I admitted my naiveté and that I was more than willing to purchase a one-day license, just as USA Triathlon requires at its races. Not only do they NOT offer a one-day license, but they didn’t even provide a USAC booth in the packet pickup area, and directed me to go to my hotel to use their computer, pay $60, and then print out a confirmation and drive back to the race site to get my packet! Further, I complained that this was the first time I was being asked for such thing, and that at no point in the registration process was I asked for my USAC #, or directed to their site to handle this transaction from the comfort of my home computer.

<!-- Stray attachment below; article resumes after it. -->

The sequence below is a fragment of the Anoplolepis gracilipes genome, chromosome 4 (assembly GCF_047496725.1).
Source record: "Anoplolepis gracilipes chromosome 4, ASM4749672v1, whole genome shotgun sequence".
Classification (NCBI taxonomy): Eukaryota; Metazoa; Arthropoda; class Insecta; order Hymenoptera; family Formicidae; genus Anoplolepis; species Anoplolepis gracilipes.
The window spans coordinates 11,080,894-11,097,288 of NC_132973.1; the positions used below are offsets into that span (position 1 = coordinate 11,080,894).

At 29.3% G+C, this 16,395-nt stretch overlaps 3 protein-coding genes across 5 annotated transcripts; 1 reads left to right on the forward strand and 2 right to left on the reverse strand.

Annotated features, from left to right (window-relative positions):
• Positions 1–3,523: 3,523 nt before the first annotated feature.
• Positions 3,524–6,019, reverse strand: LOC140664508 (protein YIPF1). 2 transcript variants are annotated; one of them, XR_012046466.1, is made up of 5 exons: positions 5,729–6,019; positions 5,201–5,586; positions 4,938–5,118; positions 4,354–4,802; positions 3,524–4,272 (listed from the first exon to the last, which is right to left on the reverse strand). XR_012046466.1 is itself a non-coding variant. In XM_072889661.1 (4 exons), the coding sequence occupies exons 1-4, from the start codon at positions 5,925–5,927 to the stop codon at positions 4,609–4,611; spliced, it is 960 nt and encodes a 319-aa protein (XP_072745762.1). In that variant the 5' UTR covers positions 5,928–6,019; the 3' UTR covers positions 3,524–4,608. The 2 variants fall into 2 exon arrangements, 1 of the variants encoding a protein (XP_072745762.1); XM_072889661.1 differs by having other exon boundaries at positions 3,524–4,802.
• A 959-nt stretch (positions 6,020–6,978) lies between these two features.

So, we check in to the Great Wolf Lodge which featured a huge indoor water park and fully themed kid-friendly roomsOf course, they don’t have a business center or publicly accessible computer and we are sent off to the public library… did I mention that Doug and Rick didn’t hold USAC licenses either… they were expecting to pick one up at the venue, and we were all none too thrilled at this point.